Women elected officials in Monmouth County gather to celebrate the historic milestone

FREEHOLD, NJ – In commemoration of the 100th Anniversary of New Jersey ratifying the 19th Amendment on Feb. 9, 1920, Monmouth County Clerk Christine Giordano Hanlon hosted a “Pink Tea” on Feb. 6 at the historic Woman’s Club of Matawan. The event was an opportunity for women elected officials and election officials in Monmouth County, as well as members of the Monmouth County League of Women Voters Chapters and the Woman’s Club of Matawan to gather, meet, and collectively recognize the centennial of the women’s suffrage movement.

During the early part of the 20th century, pink tea gatherings were utilized by suffragists to secretly meet and discuss their voting rights efforts. Historically, pink teas provided a disguise of a frivolous affair but in reality, were an opportunity for women, whose husbands, relatives, and peers did not want them to engage in politics, to meet and to do so.

New Jersey Secretary of State Tahesha Way, who is the top election official in the State of New Jersey, overseeing the State Division of Elections, served as the keynote speaker and discussed the importance of the historic milestone and the State’s “NJ Women Vote” 19th Amendment Centennial Organization.

Peggy Dellinger, President of the League of Women Voters’ Southern Monmouth Chapter, as well as a trustee and the exhibit chair for the Township of Ocean Historical Museum, spoke about her “Votes for Women: New Jersey and Beyond” museum exhibit and provided a historical overview of the women’s suffrage movement. Also, Jesse Burns, Executive Director of the League of Women Voters of New Jersey informed about the national organization’s 100th anniversary.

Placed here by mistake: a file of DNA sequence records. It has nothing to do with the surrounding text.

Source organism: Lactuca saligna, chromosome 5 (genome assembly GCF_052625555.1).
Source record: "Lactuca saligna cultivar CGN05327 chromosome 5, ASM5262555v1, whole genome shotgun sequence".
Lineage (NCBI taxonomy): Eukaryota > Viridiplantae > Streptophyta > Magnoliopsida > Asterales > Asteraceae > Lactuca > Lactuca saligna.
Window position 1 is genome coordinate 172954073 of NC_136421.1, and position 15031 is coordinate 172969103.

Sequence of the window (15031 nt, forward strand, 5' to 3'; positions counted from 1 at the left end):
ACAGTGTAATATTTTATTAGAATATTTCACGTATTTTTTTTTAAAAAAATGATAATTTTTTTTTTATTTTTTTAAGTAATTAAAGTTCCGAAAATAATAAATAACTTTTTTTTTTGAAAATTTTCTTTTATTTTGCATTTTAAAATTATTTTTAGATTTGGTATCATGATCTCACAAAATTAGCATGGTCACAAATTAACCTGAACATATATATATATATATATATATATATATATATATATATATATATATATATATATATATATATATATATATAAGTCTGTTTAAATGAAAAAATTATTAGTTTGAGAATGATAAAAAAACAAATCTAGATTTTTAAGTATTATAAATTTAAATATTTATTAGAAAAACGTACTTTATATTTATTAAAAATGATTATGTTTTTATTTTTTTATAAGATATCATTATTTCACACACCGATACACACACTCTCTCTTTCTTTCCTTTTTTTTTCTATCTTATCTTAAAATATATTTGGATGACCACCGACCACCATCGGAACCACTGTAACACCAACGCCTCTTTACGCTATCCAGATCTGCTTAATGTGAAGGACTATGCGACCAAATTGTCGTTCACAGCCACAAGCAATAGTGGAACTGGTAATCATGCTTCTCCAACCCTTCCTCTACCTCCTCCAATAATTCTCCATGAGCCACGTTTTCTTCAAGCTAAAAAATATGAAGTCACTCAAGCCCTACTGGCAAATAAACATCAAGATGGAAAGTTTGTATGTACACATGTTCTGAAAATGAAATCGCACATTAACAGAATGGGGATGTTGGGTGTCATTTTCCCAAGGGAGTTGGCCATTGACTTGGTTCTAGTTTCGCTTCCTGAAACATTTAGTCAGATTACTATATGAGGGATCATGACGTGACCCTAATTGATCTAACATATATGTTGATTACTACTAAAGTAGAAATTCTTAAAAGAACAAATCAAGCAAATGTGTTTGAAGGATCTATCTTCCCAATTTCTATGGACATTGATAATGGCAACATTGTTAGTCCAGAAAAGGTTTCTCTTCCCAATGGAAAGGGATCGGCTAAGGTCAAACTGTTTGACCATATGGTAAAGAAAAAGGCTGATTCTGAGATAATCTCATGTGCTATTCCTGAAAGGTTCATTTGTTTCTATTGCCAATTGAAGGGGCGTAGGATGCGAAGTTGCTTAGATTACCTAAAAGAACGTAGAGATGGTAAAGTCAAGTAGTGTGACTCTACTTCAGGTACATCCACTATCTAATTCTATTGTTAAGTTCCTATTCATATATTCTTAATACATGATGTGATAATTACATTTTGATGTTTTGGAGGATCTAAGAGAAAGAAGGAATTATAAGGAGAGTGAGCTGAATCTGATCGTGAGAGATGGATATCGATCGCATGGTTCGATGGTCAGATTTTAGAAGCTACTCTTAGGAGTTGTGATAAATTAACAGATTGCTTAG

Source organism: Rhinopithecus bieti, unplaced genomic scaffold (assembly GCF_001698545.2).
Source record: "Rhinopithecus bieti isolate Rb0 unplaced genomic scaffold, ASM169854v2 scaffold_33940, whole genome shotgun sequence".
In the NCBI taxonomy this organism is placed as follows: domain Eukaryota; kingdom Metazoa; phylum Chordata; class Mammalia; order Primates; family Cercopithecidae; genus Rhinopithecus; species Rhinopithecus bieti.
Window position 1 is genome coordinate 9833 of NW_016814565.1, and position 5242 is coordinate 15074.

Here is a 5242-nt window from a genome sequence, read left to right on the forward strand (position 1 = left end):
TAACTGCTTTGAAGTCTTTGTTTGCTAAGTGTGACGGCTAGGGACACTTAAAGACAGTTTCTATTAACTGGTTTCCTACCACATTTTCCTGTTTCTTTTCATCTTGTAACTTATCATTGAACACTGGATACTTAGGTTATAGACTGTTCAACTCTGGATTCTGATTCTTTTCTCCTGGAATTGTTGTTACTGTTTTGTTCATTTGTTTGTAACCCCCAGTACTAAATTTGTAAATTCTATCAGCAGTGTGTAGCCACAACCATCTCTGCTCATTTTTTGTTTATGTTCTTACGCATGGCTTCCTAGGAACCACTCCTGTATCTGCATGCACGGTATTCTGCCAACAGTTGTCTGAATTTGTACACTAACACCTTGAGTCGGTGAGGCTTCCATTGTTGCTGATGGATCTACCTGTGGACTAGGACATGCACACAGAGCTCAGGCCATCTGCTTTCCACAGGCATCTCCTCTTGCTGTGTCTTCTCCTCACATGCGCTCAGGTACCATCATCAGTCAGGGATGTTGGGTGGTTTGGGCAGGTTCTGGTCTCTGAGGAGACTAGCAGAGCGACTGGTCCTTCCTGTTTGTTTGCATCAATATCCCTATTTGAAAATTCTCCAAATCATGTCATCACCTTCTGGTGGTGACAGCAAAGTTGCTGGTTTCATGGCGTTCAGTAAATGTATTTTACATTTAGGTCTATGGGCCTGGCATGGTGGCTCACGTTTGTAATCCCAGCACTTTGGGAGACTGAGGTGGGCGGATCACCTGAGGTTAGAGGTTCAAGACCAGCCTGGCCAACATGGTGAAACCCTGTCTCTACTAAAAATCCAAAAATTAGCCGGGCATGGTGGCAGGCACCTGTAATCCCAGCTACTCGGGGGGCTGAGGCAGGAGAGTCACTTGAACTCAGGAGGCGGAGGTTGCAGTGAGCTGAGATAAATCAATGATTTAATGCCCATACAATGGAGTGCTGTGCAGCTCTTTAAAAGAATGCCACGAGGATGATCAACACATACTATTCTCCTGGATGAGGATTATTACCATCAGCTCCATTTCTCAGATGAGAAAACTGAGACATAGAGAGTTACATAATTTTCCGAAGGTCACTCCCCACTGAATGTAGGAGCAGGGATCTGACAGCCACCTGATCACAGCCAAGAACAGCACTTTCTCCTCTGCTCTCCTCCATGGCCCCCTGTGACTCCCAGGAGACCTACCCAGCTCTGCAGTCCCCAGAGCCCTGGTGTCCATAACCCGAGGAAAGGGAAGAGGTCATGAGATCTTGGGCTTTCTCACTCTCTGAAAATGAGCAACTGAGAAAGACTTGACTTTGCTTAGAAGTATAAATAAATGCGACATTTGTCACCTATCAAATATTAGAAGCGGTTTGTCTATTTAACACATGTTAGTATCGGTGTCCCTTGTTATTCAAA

Clerk Hanlon’s event was attended by Freeholder Deputy Director Sue Kiley, Freeholder Lillian G. Burry, and Surrogate Rosemarie Peters, as well many women municipal officials, school board members, and leadership from the League of Women Voters’ Monmouth County Chapters and Woman’s Club of Matawan members.

Each attendee was given a yellow rose, which symbolized support for the women’s suffrage movement, and took a group photo to commemorate the centennial. The photo will be preserved in the Archives Division of the Monmouth County Clerk’s Office and therefore passed on to future generations.

“The women’s suffrage movement involved tens of thousands of courageous women and men who fought for over seven decades for women to gain the right to vote,” said Hanlon. “It is imperative that we commemorate their historic campaign and continue to cherish and preserve the rights established by the 19th Amendment.”

The Pink Tea event was a part of Clerk Hanlon’s year-long 19th Amendment Centennial Recognition Program to engage and educate people of all ages about this historic milestone.

The Monmouth County Clerk’s Office will continue to recognize the history of the centennial and the women’s suffrage movement through its social media campaign and printed materials, which will soon be available at the Monmouth County Clerk’s Office and online at Clerk Hanlon is encouraging all to use the hashtag #WomensVote100Monmouth, which the County Clerk’s Office developed to pertain to Monmouth County’s recognition of the centennial.

 Additional programs will continue throughout the year. For more information about the Monmouth County Clerk’s Office 19th Amendment Centennial Recognition Program, please visit our website at and follow our official Facebook, Twitter, and Instagram Pages.

For additional questions, please email, or call 732-431-7324, ext. 8735.


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PHONE: 732-431-7324, ext. 8735